The announcement that the proposed 3p petrol tax increase was not to go ahead should have been a winner for the beleaguered Chancellor George Osborne. With a flat-lining economy, a piece of good news designed to show how the Conservative party were in touch with the concerns of ordinary working people would surely provide some cheer? Instead it will be remembered for a spectacular piece of car crash television.
The interview of Chloe Smith, a junior Minister at the Treasury, was typical Paxman, a long set up by a reporter then a mixture of world-weary cynicism and dismissal punctuated by closed questions designed to elicit answers with which he can twist the knife further.
Politicians and senior business people are trained extensively for this situation. They are coached (usually by journalists) how to deal with this type of interview, to ignore closed questions and to get over the key messages they’ve prepared in advance and that they need to get over to the public. Few politicians get the better of Paxman but most escape with their dignity intact.
By any measure this was a savaging. Each nervous pause, the large gulps of water and the betrayal of her prepared words by her voice and body language would have normally elicited cheers and derision from the Left. Yet the sight of a Conservative minister being humiliated provoked a wave of sympathy from politicians of all persuasions and members of the public.
What we recognised in Ms Smith’s nightmare is that universal moment when you are dropped completely and utterly in the s*** by your boss and they are nowhere to be seen.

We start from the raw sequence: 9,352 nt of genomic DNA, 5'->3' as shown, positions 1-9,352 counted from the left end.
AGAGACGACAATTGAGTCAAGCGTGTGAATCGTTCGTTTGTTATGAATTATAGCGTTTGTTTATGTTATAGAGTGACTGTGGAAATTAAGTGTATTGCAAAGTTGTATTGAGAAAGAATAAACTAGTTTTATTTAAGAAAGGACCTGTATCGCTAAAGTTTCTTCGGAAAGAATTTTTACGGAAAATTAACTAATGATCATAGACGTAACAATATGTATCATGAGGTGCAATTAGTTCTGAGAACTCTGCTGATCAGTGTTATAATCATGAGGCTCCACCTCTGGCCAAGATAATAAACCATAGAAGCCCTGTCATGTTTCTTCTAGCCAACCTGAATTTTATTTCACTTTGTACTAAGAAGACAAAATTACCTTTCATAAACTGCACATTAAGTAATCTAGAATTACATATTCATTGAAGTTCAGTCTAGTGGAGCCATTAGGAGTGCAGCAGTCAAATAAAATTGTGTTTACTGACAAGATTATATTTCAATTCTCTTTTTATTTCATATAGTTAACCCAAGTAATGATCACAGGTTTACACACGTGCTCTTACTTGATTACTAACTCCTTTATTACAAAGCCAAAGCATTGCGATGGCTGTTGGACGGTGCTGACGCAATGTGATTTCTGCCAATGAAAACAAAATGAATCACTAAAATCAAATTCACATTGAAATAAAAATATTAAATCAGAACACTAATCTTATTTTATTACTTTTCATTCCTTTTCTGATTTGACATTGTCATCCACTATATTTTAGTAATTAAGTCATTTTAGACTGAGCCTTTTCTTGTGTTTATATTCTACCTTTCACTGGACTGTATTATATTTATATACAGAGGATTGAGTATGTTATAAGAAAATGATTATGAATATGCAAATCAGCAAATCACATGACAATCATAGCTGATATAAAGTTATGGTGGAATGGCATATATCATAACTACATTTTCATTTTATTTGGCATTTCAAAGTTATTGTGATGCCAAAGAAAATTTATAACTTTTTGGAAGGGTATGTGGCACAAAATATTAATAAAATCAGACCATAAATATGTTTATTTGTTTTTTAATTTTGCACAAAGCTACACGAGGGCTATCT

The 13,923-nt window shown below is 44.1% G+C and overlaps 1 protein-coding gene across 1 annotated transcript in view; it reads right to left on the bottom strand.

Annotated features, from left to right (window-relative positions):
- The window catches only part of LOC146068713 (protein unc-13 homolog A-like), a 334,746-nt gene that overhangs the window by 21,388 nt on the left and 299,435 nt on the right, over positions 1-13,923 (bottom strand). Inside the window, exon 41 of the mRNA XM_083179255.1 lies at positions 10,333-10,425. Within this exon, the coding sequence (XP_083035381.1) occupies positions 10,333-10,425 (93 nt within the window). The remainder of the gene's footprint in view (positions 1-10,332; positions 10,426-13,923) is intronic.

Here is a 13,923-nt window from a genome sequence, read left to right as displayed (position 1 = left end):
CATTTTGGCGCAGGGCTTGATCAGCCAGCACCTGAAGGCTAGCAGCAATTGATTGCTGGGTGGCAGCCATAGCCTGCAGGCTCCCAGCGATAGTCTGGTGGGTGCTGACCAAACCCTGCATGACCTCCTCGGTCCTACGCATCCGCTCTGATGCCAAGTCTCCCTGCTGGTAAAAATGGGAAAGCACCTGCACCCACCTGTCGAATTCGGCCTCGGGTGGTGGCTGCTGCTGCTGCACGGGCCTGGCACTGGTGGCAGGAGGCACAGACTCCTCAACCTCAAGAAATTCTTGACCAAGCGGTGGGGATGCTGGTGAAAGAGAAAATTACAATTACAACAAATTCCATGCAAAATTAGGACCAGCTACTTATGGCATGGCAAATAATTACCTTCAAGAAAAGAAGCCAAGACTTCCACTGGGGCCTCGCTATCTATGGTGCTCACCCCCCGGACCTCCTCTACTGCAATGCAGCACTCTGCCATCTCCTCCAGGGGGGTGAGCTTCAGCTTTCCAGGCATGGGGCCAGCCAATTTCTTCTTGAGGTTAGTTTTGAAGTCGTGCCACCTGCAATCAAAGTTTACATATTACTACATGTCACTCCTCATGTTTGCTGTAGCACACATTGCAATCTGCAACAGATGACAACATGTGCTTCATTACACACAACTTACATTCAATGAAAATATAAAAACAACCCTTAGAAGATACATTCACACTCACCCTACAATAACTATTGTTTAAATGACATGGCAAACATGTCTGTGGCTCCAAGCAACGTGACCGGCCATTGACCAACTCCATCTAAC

This was no ordinary interview. For what we recognised in Ms Smith’s nightmare is that universal moment when you are dropped completely and utterly in the s*** by your boss and they are nowhere to be seen.
Many of us are forced to defend decisions or policies that we aren’t involved in or don’t agree with. From call centre workers trying to explain why loyal customers are charged more than new customers to middle managers forced to defend job cuts when departments are already overloaded with work, defending decisions taken higher up the chain of command is part of modern day life.
But what really causes damage is being undermined, when you’re supposed to be part of the team making a decision and you find out about it after the event yet still have to defend it. When your credibility with your colleagues and, in Ms Smith’s case, the media is completely destroyed in a few short hours whilst your boss stays out of sight until the flack dies down. When you are hung out to dry.
George Osborne could have saved her. Earlier in the evening, she had struggled on Channel 4 News and yet still she was fed to the Newsnight lions. Rather than admit that he had made a decision on the hoof, he left an inexperienced junior to face the press. She could say nothing without lying or undermining her boss and, in toeing the party line and taking one for the team, Ms Smith took a battering from which her own career may never recover.
In hiding away from the media, George Osborne may have avoided a difficult evening but the humiliation of one of his staff on national TV has put himself firmly in the spotlight both personally and politically. The U-turn on fuel tax has done nothing to dispel the opinion amongst many that he is there, not for his intellect and ability to manage the economy, but for his personal connections.
Opinions may differ on his ability to manage the economy but dropping one of your staff right in it does little for the assertion that ‘we’re all in this together.’
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